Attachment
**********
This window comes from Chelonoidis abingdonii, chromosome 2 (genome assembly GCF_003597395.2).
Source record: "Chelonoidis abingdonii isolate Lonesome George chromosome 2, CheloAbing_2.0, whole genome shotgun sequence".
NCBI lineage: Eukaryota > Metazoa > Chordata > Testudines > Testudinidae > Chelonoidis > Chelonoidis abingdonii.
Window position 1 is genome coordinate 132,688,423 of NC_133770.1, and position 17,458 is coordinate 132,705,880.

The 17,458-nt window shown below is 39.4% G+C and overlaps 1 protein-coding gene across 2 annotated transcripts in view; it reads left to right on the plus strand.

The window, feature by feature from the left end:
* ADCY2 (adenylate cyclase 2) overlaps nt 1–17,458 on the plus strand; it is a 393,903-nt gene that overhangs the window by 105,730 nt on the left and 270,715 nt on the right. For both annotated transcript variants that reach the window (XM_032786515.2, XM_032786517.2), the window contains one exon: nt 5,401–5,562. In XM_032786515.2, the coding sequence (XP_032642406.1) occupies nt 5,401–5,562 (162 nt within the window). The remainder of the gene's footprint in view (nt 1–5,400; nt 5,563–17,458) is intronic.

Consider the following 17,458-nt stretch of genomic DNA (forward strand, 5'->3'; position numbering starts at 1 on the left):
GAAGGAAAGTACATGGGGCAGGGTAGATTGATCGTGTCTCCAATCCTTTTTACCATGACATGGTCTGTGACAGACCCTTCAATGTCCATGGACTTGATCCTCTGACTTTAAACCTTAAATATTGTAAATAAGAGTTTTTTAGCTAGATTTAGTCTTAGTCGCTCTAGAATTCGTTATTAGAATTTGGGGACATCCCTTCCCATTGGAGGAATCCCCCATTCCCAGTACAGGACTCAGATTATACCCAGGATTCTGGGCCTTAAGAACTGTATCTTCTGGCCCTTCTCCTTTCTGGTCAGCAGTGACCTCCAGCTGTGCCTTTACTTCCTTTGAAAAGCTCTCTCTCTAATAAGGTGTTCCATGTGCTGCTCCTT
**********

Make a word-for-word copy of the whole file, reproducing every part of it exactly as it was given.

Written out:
This window comes from Chelonoidis abingdonii, chromosome 2 (genome assembly GCF_003597395.2).
Source record: "Chelonoidis abingdonii isolate Lonesome George chromosome 2, CheloAbing_2.0, whole genome shotgun sequence".
NCBI lineage: Eukaryota > Metazoa > Chordata > Testudines > Testudinidae > Chelonoidis > Chelonoidis abingdonii.
Window position 1 is genome coordinate 132,688,423 of NC_133770.1, and position 17,458 is coordinate 132,705,880.

The 17,458-nt window shown below is 39.4% G+C and overlaps 1 protein-coding gene across 2 annotated transcripts in view; it reads left to right on the plus strand.

The window, feature by feature from the left end:
* ADCY2 (adenylate cyclase 2) overlaps nt 1–17,458 on the plus strand; it is a 393,903-nt gene that overhangs the window by 105,730 nt on the left and 270,715 nt on the right. For both annotated transcript variants that reach the window (XM_032786515.2, XM_032786517.2), the window contains one exon: nt 5,401–5,562. In XM_032786515.2, the coding sequence (XP_032642406.1) occupies nt 5,401–5,562 (162 nt within the window). The remainder of the gene's footprint in view (nt 1–5,400; nt 5,563–17,458) is intronic.

Consider the following 17,458-nt stretch of genomic DNA (forward strand, 5'->3'; position numbering starts at 1 on the left):
GAAGGAAAGTACATGGGGCAGGGTAGATTGATCGTGTCTCCAATCCTTTTTACCATGACATGGTCTGTGACAGACCCTTCAATGTCCATGGACTTGATCCTCTGACTTTAAACCTTAAATATTGTAAATAAGAGTTTTTTAGCTAGATTTAGTCTTAGTCGCTCTAGAATTCGTTATTAGAATTTGGGGACATCCCTTCCCATTGGAGGAATCCCCCATTCCCAGTACAGGACTCAGATTATACCCAGGATTCTGGGCCTTAAGAACTGTATCTTCTGGCCCTTCTCCTTTCTGGTCAGCAGTGACCTCCAGCTGTGCCTTTACTTCCTTTGAAAAGCTCTCTCTCTAATAAGGTGTTCCATGTGCTGCTCCTT